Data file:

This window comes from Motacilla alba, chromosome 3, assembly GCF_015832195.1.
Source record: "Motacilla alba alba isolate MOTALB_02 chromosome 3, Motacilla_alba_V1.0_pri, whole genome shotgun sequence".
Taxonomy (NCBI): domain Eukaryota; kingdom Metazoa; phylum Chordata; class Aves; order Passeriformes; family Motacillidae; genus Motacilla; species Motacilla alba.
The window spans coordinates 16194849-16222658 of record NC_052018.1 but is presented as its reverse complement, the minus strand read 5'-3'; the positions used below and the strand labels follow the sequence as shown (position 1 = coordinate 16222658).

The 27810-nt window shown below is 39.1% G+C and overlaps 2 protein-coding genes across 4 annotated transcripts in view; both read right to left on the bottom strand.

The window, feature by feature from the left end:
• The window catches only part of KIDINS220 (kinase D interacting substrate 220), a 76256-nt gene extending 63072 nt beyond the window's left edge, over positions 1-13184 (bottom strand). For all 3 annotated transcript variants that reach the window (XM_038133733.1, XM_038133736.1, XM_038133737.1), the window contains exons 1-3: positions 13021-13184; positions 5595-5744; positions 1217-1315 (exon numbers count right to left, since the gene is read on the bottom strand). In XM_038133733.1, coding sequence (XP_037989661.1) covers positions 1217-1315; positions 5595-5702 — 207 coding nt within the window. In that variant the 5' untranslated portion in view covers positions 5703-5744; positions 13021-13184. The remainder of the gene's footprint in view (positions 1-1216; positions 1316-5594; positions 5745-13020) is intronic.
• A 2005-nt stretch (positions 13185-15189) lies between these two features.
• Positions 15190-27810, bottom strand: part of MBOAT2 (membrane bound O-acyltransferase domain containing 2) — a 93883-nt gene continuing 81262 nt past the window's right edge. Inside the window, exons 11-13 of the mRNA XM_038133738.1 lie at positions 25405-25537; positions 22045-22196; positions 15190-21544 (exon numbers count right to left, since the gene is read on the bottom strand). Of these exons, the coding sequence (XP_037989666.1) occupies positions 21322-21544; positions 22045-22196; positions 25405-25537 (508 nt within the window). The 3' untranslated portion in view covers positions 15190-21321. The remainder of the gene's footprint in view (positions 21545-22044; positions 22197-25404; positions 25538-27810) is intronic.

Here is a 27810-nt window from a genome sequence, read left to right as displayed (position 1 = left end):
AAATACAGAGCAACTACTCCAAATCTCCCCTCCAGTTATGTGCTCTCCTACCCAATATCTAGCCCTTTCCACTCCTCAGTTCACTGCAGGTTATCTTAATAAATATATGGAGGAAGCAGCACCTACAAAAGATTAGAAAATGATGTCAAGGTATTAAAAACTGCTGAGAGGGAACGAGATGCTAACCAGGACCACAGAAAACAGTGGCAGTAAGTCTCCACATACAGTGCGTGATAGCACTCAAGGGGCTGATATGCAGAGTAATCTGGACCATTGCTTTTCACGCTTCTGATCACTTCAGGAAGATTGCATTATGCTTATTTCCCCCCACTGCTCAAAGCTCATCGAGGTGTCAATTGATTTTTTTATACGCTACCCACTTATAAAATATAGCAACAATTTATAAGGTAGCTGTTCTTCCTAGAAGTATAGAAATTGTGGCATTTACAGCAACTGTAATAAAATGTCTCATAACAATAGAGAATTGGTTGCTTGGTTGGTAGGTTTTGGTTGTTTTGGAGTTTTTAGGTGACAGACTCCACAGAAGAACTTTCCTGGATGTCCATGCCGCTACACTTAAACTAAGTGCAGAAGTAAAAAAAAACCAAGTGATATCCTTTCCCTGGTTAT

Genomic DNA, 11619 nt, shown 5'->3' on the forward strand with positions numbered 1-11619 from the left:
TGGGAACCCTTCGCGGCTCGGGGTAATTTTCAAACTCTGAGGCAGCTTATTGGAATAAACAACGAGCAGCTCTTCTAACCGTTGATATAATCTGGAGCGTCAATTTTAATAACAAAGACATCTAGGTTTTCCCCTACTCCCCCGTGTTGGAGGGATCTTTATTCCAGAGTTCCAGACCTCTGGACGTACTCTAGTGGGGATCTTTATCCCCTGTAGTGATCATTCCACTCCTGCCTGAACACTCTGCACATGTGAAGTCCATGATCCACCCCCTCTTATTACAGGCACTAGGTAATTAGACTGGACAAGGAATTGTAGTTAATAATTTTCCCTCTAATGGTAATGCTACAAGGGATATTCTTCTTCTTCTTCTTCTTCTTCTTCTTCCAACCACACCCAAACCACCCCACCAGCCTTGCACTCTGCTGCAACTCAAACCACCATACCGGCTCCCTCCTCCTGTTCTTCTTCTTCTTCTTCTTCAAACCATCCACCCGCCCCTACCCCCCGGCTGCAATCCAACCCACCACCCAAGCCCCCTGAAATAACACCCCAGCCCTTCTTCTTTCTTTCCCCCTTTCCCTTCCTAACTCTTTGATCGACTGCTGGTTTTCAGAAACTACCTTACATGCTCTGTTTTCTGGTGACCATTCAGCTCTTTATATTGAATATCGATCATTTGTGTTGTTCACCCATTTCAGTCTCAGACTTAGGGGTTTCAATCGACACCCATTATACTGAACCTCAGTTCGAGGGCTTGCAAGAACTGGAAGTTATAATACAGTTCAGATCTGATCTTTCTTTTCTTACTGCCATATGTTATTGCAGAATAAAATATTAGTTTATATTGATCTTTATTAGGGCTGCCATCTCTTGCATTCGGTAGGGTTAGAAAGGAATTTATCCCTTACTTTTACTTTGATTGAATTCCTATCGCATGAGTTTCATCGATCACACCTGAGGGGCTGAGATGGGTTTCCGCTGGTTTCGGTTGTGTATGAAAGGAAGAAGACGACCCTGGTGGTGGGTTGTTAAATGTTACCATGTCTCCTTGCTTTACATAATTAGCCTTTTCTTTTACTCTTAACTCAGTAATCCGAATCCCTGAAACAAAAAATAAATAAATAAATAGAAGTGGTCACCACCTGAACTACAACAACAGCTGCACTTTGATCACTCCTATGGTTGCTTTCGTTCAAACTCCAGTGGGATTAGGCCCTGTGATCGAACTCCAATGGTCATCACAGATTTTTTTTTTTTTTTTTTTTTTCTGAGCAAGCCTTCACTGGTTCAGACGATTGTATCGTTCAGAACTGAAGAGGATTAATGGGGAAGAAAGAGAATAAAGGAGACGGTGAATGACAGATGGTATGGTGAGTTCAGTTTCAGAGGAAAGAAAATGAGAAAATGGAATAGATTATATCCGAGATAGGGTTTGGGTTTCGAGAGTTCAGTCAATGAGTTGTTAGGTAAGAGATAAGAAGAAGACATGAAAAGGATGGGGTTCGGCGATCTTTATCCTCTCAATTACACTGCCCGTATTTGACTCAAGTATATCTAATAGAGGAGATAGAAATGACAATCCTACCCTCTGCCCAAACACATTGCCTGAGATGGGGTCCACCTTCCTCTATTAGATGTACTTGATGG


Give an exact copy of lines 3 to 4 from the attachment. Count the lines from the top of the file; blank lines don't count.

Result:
Taxonomy (NCBI): domain Eukaryota; kingdom Metazoa; phylum Chordata; class Aves; order Passeriformes; family Motacillidae; genus Motacilla; species Motacilla alba.
The window spans coordinates 16194849-16222658 of record NC_052018.1 but is presented as its reverse complement, the minus strand read 5'-3'; the positions used below and the strand labels follow the sequence as shown (position 1 = coordinate 16222658).